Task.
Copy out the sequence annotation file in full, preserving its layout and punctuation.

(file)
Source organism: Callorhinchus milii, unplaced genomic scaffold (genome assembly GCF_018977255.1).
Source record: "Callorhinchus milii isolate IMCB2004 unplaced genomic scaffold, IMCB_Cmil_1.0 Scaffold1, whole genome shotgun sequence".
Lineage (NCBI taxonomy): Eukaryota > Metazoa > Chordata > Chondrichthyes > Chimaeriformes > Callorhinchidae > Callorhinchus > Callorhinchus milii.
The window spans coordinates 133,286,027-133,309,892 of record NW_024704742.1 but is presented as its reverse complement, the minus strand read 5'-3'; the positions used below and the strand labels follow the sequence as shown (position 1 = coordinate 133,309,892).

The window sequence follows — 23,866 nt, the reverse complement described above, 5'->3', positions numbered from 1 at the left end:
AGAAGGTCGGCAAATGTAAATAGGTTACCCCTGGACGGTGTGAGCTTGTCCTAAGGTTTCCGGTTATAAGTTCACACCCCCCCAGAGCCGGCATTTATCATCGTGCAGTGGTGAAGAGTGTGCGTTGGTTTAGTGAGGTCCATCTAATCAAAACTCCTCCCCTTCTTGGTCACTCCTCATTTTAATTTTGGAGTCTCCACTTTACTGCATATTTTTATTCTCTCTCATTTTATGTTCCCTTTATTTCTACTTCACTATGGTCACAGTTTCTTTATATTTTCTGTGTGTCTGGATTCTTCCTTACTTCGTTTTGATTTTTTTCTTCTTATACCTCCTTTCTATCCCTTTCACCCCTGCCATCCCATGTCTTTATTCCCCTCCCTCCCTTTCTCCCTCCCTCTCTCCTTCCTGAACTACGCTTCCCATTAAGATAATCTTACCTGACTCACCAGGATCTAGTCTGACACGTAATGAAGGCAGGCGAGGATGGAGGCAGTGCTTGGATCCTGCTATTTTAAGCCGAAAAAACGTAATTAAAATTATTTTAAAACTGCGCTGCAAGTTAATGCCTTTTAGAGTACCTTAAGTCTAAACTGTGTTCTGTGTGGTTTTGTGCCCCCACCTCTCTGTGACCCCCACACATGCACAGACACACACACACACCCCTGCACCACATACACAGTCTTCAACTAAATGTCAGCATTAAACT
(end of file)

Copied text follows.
Source organism: Callorhinchus milii, unplaced genomic scaffold (genome assembly GCF_018977255.1).
Source record: "Callorhinchus milii isolate IMCB2004 unplaced genomic scaffold, IMCB_Cmil_1.0 Scaffold1, whole genome shotgun sequence".
Lineage (NCBI taxonomy): Eukaryota > Metazoa > Chordata > Chondrichthyes > Chimaeriformes > Callorhinchidae > Callorhinchus > Callorhinchus milii.
The window spans coordinates 133,286,027-133,309,892 of record NW_024704742.1 but is presented as its reverse complement, the minus strand read 5'-3'; the positions used below and the strand labels follow the sequence as shown (position 1 = coordinate 133,309,892).

The window sequence follows — 23,866 nt, the reverse complement described above, 5'->3', positions numbered from 1 at the left end:
AGAAGGTCGGCAAATGTAAATAGGTTACCCCTGGACGGTGTGAGCTTGTCCTAAGGTTTCCGGTTATAAGTTCACACCCCCCCAGAGCCGGCATTTATCATCGTGCAGTGGTGAAGAGTGTGCGTTGGTTTAGTGAGGTCCATCTAATCAAAACTCCTCCCCTTCTTGGTCACTCCTCATTTTAATTTTGGAGTCTCCACTTTACTGCATATTTTTATTCTCTCTCATTTTATGTTCCCTTTATTTCTACTTCACTATGGTCACAGTTTCTTTATATTTTCTGTGTGTCTGGATTCTTCCTTACTTCGTTTTGATTTTTTTCTTCTTATACCTCCTTTCTATCCCTTTCACCCCTGCCATCCCATGTCTTTATTCCCCTCCCTCCCTTTCTCCCTCCCTCTCTCCTTCCTGAACTACGCTTCCCATTAAGATAATCTTACCTGACTCACCAGGATCTAGTCTGACACGTAATGAAGGCAGGCGAGGATGGAGGCAGTGCTTGGATCCTGCTATTTTAAGCCGAAAAAACGTAATTAAAATTATTTTAAAACTGCGCTGCAAGTTAATGCCTTTTAGAGTACCTTAAGTCTAAACTGTGTTCTGTGTGGTTTTGTGCCCCCACCTCTCTGTGACCCCCACACATGCACAGACACACACACACACCCCTGCACCACATACACAGTCTTCAACTAAATGTCAGCATTAAACT